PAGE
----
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At the Movies: ‘Freaky’ switch

Movies with a plot line about body-switching are a long-standing, if not time-honored, Hollywood tradition.

In contemporary cinema, the most recognizable include “Freaky Friday” and “Big.”

“Freaky,” the latest entry into the genre, is a mash-up of a body-switching movie and a horror film parody.

“Freaky” is a lot of fun, admittedly a lot of dumb fun.

As with most body-switching movies there’s a morass, er, a moral, to the story.

Body-switching movies often involve same-gender switches of a younger male and older male and a younger female and an older female, or vice versa.

These include:

“Here Comes Mr. Jordan” (1941) - Robert Montgomery stars. A male boxer becomes a millionaire playboy.

“Heaven Can Wait” (1978) - Warren Beatty stars in the remake of “Here Comes Mr. Jordan.”

“Big” (1988) - Tom Hanks stars. A male teen wakes up as a male adult.

“Freaky Friday” (1976) - A mother (Barbara Harris) and her daughter (Jodie Foster) switch bodies.

“Freaky Friday” (2003) - The remake stars Jamie Lee Curtis as the mother Lindsay Lohan as the daughter.

“13 Going on 30” (2004) - Jennifer Garner stars. A girl, 13, wakes up as a 30-year-old woman.

“17 Again” (2009) - Zac Efron and Mathew Perry star. An executive becomes a janitor.

“The Change-Up” (2013) - Jason Bateman and Ryan Reynolds switch bodies as a husband and a single man.

There are also body-switching movies that involve the switching of genders.

These include:

“All of Me” (1984) - A dying woman (Lily Tomlin) is transformed into her attorney (Steve Martin).

“Switch” (1991) - A sexist man is reincarnated as a woman in the Blake Edwards-directed film starring Ellen Barkan.

“Dating the Enemy” (1996) - A couple awakes to discover that they’ve switched bodies.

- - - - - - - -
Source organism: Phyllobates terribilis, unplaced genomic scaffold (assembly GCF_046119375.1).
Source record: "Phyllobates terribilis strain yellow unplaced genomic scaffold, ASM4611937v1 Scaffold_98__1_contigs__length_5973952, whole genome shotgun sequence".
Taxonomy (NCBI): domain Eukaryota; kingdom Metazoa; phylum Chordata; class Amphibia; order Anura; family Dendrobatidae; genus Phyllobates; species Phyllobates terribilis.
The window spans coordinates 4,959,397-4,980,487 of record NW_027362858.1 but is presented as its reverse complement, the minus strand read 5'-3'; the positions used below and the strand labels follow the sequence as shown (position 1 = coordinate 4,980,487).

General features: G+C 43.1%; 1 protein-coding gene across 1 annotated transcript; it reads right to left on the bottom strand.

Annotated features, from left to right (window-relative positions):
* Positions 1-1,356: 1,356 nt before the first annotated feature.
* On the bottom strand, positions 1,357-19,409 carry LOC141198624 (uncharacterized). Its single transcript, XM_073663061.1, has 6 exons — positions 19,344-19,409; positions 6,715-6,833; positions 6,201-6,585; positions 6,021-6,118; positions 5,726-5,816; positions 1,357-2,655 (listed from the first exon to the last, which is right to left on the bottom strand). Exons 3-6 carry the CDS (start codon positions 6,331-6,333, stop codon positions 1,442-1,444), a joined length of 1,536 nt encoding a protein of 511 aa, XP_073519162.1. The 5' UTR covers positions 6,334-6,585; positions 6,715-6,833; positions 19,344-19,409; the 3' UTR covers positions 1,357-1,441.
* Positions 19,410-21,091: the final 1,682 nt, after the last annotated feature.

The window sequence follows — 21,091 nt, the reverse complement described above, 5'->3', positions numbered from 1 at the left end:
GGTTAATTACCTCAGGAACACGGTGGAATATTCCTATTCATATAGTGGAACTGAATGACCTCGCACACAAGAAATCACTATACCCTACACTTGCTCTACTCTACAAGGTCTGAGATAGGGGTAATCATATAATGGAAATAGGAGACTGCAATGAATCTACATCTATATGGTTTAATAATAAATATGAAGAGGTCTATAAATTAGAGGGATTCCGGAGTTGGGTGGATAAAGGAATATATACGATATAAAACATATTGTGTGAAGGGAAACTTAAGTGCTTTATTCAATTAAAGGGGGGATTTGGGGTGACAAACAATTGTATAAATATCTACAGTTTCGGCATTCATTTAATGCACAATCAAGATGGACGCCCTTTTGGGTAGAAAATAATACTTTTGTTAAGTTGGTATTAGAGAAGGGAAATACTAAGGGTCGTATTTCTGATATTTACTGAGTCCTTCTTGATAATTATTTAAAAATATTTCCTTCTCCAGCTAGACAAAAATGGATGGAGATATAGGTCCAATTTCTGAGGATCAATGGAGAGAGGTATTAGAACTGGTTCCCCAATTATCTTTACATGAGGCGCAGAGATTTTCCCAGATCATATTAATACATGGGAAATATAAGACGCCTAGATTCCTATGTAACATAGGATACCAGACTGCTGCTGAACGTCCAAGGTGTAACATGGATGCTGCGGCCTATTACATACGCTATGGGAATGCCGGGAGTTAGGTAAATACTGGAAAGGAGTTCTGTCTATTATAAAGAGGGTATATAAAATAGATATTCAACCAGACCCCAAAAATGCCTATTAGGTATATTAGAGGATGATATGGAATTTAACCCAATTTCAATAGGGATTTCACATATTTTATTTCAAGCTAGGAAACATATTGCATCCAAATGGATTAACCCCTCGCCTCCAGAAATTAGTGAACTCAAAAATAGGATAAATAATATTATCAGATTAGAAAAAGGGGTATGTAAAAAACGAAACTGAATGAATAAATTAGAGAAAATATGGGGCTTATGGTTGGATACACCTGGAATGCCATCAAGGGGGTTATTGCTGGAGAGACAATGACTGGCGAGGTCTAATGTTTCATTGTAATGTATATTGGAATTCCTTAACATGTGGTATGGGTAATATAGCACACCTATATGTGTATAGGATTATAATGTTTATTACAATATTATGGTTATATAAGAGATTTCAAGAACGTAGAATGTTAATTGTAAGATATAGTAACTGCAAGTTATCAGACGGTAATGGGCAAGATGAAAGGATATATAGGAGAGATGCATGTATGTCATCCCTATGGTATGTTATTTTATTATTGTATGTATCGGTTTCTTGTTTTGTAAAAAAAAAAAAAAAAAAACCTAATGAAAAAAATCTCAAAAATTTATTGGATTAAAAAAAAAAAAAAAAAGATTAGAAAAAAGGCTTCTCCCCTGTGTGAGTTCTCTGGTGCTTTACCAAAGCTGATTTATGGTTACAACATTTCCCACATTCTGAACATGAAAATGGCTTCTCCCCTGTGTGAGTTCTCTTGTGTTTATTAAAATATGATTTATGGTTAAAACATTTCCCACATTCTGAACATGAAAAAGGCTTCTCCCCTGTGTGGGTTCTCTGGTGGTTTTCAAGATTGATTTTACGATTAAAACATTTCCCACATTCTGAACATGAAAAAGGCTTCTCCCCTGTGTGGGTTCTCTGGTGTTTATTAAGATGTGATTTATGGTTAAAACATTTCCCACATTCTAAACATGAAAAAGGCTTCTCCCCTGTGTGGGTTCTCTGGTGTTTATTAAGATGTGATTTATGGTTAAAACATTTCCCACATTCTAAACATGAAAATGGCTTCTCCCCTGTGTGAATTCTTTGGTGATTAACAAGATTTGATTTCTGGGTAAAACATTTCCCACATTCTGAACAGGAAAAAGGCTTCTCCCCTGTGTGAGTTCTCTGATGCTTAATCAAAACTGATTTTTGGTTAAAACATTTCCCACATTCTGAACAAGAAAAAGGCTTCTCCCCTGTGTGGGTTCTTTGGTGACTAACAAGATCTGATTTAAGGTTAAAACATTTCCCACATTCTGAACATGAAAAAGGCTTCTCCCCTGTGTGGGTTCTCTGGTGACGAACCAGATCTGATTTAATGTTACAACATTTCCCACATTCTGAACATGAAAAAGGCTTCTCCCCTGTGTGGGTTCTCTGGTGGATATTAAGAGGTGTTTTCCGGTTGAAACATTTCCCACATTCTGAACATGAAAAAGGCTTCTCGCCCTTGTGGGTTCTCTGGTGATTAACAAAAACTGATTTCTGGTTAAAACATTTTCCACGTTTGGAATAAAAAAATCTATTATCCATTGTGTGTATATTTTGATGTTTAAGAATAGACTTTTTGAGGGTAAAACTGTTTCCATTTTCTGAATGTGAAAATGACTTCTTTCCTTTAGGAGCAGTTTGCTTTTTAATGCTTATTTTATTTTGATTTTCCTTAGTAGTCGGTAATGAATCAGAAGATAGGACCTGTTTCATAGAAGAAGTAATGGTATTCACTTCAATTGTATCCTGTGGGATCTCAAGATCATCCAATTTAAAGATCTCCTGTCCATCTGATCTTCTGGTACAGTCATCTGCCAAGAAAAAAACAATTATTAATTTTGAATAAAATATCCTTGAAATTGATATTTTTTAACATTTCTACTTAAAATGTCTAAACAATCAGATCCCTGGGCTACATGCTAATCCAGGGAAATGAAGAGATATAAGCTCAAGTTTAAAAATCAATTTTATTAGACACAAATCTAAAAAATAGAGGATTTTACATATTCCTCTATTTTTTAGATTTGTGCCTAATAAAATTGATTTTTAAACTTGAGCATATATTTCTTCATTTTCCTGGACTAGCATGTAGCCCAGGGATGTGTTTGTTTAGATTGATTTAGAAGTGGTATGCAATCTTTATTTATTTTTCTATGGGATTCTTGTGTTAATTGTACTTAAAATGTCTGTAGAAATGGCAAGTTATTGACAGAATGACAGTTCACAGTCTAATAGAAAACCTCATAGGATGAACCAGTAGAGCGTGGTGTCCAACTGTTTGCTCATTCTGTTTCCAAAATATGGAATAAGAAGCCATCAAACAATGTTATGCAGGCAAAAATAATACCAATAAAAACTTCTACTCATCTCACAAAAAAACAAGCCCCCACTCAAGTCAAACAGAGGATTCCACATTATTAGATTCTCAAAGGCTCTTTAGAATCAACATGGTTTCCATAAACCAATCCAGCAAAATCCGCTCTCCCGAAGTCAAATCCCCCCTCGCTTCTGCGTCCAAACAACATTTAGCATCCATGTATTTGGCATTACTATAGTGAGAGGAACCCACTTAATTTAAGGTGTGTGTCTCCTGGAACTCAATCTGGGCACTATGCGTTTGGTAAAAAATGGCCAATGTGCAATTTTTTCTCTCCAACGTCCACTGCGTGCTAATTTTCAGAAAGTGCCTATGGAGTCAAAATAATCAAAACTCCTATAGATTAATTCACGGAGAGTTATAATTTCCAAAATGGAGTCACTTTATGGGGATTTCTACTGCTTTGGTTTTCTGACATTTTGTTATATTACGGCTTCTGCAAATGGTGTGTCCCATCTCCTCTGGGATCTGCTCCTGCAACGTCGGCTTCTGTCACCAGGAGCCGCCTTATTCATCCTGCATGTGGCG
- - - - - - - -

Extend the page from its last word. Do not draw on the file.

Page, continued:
“The Hot Chick” (2002) - An attractive but mean-spirited teen ends up in the body of an older man.

Body-switching films provide lots of comedic possibilities and also some life lessons, the latter on the order of “Walk a mile in my high heels.”

The plot lines of body-switching movies are unusual, freaky even.

That brings us to “Freaky,” the latest body-switching movie, and with a horror twist.

“Freaky” is in the comedic tradition of horror film parodies about a group of clueless teens or young persons.

These include: “Student Bodies” (1981), “Saturday the 14th” (1981), “Evil Dead II” (1987), “Sleepaway Camp II: Unhappy Campers” (1988), “Gremlins 2: The New Batch” (1990), “Scream” (1996) and its sequels, and “Scary Movie” (2000),

The horror and comedy is often rude, crude and lewd. “Freaky” is no exception.

In “Freaky,” Vince Vaughn plays the Blissfield Butcher, a middle-aged serial killer who switches bodies with Millie (Kathryn Newton), a Blissfield High School student.

The two switch bodies in one of the most unconvincing body-switching scenes in cinema history.

That said, the gender-switching plot provides lots of opportunities for “What ifs.” “Freaky” capitalizes on a number of these.

“Freaky” is freaky fun. There are a number of laugh-out-loud scenes with visual and verbal puns. There are also some scares. The scares are more on the order of “Eww. Gross.”